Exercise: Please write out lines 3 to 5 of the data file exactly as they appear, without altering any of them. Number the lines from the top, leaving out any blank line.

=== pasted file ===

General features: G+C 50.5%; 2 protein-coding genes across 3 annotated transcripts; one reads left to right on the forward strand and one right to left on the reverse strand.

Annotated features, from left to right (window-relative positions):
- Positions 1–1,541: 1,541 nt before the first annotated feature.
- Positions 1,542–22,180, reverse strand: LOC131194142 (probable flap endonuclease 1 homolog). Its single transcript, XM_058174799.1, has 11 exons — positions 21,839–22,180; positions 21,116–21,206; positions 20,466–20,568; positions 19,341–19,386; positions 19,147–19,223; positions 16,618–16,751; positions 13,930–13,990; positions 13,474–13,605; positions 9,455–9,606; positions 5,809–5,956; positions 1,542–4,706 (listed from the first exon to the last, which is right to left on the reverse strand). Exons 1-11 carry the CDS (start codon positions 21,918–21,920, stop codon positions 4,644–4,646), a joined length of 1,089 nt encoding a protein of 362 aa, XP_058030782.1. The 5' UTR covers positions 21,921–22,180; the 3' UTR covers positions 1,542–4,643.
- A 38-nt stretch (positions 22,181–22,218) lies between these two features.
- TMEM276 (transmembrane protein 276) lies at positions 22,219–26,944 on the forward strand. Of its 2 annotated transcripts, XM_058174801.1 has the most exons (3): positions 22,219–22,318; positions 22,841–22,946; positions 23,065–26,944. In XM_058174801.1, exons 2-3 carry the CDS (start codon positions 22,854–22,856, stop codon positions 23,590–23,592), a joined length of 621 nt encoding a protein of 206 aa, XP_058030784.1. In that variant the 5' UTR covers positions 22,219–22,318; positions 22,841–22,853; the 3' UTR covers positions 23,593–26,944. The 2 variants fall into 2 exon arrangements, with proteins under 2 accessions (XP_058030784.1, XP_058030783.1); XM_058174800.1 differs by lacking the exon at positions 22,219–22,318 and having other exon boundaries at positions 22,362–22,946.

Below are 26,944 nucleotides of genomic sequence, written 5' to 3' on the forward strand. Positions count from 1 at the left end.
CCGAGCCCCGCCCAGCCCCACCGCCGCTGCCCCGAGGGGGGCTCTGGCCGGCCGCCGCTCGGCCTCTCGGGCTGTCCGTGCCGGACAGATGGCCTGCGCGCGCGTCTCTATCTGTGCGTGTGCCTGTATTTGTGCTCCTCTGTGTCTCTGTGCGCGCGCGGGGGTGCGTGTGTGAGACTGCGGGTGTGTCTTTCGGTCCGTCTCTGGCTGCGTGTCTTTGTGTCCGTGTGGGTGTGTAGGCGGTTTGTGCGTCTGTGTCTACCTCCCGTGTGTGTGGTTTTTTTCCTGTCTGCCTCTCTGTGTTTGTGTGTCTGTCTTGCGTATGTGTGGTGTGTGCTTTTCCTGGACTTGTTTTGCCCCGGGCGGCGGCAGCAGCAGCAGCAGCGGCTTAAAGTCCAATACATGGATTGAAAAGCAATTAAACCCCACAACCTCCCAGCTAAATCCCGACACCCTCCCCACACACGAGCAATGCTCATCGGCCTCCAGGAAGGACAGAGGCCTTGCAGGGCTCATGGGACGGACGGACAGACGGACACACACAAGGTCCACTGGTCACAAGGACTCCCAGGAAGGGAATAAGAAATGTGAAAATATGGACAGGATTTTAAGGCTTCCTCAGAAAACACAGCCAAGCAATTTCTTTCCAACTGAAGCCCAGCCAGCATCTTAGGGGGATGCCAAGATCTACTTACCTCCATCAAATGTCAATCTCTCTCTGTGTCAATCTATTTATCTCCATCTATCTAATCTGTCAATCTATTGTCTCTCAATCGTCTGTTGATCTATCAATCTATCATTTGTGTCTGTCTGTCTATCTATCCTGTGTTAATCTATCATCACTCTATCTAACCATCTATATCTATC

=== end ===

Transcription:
- Positions 1–1,541: 1,541 nt before the first annotated feature.
- Positions 1,542–22,180, reverse strand: LOC131194142 (probable flap endonuclease 1 homolog). Its single transcript, XM_058174799.1, has 11 exons — positions 21,839–22,180; positions 21,116–21,206; positions 20,466–20,568; positions 19,341–19,386; positions 19,147–19,223; positions 16,618–16,751; positions 13,930–13,990; positions 13,474–13,605; positions 9,455–9,606; positions 5,809–5,956; positions 1,542–4,706 (listed from the first exon to the last, which is right to left on the reverse strand). Exons 1-11 carry the CDS (start codon positions 21,918–21,920, stop codon positions 4,644–4,646), a joined length of 1,089 nt encoding a protein of 362 aa, XP_058030782.1. The 5' UTR covers positions 21,921–22,180; the 3' UTR covers positions 1,542–4,643.
- A 38-nt stretch (positions 22,181–22,218) lies between these two features.